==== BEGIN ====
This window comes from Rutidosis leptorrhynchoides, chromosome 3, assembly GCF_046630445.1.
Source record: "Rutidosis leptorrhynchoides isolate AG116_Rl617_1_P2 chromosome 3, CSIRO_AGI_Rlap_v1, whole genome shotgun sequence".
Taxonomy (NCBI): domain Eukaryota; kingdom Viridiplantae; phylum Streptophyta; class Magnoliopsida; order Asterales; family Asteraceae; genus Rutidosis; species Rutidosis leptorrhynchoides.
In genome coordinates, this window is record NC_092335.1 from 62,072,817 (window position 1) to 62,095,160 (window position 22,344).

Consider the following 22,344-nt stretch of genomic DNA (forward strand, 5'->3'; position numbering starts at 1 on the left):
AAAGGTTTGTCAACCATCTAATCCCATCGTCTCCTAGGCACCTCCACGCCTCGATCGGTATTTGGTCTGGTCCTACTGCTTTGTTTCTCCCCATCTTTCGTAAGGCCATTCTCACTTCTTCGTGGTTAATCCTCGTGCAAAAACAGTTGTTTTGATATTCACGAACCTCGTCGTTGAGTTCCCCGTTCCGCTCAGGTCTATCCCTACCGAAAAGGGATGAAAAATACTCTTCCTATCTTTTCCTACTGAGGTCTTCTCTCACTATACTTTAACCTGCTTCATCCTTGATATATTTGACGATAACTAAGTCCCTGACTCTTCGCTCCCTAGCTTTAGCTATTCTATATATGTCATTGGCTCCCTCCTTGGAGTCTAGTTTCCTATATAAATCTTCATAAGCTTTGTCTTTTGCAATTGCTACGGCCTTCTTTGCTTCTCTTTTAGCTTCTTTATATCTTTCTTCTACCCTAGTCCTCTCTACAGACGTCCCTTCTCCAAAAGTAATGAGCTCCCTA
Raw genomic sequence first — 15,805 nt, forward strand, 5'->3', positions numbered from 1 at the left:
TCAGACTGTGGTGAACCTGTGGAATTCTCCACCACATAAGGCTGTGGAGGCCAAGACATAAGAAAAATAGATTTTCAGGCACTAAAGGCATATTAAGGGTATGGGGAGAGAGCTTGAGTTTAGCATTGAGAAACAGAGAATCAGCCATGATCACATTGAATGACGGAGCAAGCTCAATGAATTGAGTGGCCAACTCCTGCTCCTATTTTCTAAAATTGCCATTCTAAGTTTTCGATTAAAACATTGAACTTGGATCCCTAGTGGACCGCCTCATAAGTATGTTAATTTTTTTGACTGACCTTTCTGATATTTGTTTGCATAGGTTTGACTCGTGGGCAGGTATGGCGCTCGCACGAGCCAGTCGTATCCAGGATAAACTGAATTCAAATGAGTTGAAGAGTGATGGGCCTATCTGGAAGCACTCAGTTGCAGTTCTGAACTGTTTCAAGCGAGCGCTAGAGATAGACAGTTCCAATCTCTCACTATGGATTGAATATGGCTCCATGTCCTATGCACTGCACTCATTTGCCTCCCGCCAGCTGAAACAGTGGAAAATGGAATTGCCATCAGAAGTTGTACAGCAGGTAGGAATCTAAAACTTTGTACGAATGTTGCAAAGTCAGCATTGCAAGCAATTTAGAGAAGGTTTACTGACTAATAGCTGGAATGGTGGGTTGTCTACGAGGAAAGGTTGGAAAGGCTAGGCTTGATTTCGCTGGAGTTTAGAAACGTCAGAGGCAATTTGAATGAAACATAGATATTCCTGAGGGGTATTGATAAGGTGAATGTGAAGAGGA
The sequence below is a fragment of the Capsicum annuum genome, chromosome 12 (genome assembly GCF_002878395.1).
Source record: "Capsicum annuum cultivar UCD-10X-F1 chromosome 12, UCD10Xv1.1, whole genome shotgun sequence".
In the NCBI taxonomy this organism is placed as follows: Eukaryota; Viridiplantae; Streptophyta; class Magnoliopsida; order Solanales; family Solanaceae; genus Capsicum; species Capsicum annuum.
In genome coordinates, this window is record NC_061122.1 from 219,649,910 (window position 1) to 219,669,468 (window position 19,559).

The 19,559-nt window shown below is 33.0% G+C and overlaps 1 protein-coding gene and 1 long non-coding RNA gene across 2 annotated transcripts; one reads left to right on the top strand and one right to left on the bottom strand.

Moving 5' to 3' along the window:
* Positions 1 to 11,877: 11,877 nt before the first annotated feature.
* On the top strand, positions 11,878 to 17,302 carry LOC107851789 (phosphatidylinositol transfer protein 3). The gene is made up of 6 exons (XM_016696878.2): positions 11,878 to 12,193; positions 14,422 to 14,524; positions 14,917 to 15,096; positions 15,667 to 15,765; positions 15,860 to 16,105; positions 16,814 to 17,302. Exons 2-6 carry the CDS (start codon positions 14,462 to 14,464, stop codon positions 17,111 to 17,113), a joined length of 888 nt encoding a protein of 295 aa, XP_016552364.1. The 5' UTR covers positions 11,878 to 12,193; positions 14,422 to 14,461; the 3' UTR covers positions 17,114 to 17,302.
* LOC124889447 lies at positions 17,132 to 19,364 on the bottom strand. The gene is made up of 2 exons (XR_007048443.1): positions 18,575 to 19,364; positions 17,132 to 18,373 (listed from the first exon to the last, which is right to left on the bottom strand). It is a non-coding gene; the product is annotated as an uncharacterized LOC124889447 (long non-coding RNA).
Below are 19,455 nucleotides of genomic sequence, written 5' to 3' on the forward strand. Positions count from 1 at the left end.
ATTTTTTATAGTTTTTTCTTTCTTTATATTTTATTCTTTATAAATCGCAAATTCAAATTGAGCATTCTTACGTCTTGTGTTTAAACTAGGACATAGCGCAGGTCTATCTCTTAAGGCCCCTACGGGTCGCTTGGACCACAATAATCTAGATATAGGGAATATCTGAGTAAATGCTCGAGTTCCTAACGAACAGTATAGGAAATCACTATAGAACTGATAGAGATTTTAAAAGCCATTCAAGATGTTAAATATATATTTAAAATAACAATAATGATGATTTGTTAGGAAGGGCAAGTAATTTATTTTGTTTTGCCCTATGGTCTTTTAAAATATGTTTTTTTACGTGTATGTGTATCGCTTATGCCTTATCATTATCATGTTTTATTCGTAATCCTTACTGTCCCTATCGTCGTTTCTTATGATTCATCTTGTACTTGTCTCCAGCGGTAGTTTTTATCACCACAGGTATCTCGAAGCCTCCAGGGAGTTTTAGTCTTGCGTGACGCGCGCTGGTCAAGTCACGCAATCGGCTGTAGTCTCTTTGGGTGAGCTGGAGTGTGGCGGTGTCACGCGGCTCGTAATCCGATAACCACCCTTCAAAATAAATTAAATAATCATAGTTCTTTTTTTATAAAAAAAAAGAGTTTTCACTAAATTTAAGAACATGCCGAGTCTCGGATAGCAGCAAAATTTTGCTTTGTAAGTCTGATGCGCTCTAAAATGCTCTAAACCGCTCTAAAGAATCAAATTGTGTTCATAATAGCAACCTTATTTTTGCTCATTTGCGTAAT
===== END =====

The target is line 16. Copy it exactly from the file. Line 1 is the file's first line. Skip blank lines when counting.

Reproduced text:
* On the top strand, positions 11,878 to 17,302 carry LOC107851789 (phosphatidylinositol transfer protein 3). The gene is made up of 6 exons (XM_016696878.2): positions 11,878 to 12,193; positions 14,422 to 14,524; positions 14,917 to 15,096; positions 15,667 to 15,765; positions 15,860 to 16,105; positions 16,814 to 17,302. Exons 2-6 carry the CDS (start codon positions 14,462 to 14,464, stop codon positions 17,111 to 17,113), a joined length of 888 nt encoding a protein of 295 aa, XP_016552364.1. The 5' UTR covers positions 11,878 to 12,193; positions 14,422 to 14,461; the 3' UTR covers positions 17,114 to 17,302.